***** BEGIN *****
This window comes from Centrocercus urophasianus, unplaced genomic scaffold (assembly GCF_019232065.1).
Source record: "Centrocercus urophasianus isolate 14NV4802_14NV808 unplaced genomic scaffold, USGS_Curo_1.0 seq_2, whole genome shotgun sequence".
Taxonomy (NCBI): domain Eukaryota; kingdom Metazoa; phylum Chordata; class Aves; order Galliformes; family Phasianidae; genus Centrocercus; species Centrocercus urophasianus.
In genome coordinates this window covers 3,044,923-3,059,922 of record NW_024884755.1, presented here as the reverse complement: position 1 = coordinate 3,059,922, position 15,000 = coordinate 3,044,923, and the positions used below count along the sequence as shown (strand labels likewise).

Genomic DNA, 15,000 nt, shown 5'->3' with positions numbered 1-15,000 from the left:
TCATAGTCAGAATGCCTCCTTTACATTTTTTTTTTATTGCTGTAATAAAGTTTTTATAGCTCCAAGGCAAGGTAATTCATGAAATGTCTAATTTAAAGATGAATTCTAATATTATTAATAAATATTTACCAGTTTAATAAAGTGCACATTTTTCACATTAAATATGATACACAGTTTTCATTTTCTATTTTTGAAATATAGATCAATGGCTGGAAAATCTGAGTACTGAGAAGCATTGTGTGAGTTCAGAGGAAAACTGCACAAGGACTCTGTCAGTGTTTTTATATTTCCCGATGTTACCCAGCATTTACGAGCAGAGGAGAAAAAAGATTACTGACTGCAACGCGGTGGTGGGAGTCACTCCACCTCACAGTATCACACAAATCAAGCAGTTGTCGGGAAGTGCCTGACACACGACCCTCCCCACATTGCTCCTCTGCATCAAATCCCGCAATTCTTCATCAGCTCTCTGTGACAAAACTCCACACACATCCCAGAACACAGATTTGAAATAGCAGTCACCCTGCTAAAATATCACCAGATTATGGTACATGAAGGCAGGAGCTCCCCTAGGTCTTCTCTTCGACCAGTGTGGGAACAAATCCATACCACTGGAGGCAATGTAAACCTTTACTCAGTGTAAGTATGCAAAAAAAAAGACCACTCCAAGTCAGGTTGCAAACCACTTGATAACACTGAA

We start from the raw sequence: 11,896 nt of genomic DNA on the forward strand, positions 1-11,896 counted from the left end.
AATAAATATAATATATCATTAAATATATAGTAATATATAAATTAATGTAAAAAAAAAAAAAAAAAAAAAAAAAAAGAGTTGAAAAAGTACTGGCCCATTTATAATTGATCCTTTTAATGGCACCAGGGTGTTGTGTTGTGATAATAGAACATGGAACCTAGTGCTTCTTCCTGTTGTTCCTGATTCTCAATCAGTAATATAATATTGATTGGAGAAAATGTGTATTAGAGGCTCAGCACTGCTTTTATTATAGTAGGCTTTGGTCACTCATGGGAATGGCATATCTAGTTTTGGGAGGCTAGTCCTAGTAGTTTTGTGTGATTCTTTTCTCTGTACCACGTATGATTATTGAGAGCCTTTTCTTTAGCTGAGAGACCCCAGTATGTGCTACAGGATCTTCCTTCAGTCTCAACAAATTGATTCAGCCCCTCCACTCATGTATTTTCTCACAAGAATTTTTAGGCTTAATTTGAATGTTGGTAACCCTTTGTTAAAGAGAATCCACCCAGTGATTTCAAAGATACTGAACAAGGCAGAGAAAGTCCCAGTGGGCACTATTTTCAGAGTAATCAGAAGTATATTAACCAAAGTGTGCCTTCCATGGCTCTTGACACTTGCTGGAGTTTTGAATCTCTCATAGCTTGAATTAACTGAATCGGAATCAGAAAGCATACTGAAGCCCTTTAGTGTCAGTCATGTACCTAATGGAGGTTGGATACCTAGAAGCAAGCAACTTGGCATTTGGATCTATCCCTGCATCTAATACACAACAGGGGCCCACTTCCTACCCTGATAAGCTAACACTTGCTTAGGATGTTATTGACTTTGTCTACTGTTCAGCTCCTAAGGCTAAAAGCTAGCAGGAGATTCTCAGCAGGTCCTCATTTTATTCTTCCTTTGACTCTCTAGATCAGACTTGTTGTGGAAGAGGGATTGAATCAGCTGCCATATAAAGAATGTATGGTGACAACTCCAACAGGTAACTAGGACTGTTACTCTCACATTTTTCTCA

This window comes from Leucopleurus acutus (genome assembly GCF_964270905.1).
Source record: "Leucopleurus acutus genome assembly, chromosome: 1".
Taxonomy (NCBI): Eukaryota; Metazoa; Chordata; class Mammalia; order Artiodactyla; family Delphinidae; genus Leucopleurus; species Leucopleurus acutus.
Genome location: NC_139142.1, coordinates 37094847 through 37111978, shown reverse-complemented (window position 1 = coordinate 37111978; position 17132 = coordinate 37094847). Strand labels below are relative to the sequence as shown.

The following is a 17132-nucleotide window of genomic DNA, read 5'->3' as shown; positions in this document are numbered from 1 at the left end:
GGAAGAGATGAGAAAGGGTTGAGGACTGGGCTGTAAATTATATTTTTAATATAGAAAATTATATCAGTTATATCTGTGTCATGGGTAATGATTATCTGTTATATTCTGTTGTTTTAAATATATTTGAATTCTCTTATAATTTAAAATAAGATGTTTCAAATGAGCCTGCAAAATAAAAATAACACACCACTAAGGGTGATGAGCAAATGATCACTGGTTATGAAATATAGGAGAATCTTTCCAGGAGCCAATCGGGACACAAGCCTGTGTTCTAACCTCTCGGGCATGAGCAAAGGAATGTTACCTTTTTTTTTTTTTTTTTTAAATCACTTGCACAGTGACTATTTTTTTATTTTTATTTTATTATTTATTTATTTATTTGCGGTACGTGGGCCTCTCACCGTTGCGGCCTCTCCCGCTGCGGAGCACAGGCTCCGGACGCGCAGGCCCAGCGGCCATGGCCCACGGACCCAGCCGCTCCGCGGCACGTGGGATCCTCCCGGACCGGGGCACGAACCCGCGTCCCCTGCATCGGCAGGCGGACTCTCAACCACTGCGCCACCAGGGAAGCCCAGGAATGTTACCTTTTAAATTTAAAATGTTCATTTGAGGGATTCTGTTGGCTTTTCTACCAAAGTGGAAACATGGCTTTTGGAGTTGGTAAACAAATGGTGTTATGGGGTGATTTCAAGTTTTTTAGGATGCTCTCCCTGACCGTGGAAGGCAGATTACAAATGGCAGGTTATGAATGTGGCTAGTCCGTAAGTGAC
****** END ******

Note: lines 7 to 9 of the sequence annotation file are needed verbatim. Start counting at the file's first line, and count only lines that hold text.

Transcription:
We start from the raw sequence: 11,896 nt of genomic DNA on the forward strand, positions 1-11,896 counted from the left end.
AATAAATATAATATATCATTAAATATATAGTAATATATAAATTAATGTAAAAAAAAAAAAAAAAAAAAAAAAAAAGAGTTGAAAAAGTACTGGCCCATTTATAATTGATCCTTTTAATGGCACCAGGGTGTTGTGTTGTGATAATAGAACATGGAACCTAGTGCTTCTTCCTGTTGTTCCTGATTCTCAATCAGTAATATAATATTGATTGGAGAAAATGTGTATTAGAGGCTCAGCACTGCTTTTATTATAGTAGGCTTTGGTCACTCATGGGAATGGCATATCTAGTTTTGGGAGGCTAGTCCTAGTAGTTTTGTGTGATTCTTTTCTCTGTACCACGTATGATTATTGAGAGCCTTTTCTTTAGCTGAGAGACCCCAGTATGTGCTACAGGATCTTCCTTCAGTCTCAACAAATTGATTCAGCCCCTCCACTCATGTATTTTCTCACAAGAATTTTTAGGCTTAATTTGAATGTTGGTAACCCTTTGTTAAAGAGAATCCACCCAGTGATTTCAAAGATACTGAACAAGGCAGAGAAAGTCCCAGTGGGCACTATTTTCAGAGTAATCAGAAGTATATTAACCAAAGTGTGCCTTCCATGGCTCTTGACACTTGCTGGAGTTTTGAATCTCTCATAGCTTGAATTAACTGAATCGGAATCAGAAAGCATACTGAAGCCCTTTAGTGTCAGTCATGTACCTAATGGAGGTTGGATACCTAGAAGCAAGCAACTTGGCATTTGGATCTATCCCTGCATCTAATACACAACAGGGGCCCACTTCCTACCCTGATAAGCTAACACTTGCTTAGGATGTTATTGACTTTGTCTACTGTTCAGCTCCTAAGGCTAAAAGCTAGCAGGAGATTCTCAGCAGGTCCTCATTTTATTCTTCCTTTGACTCTCTAGATCAGACTTGTTGTGGAAGAGGGATTGAATCAGCTGCCATATAAAGAATGTATGGTGACAACTCCAACAGGTAACTAGGACTGTTACTCTCACATTTTTCTCA

This window comes from Leucopleurus acutus (genome assembly GCF_964270905.1).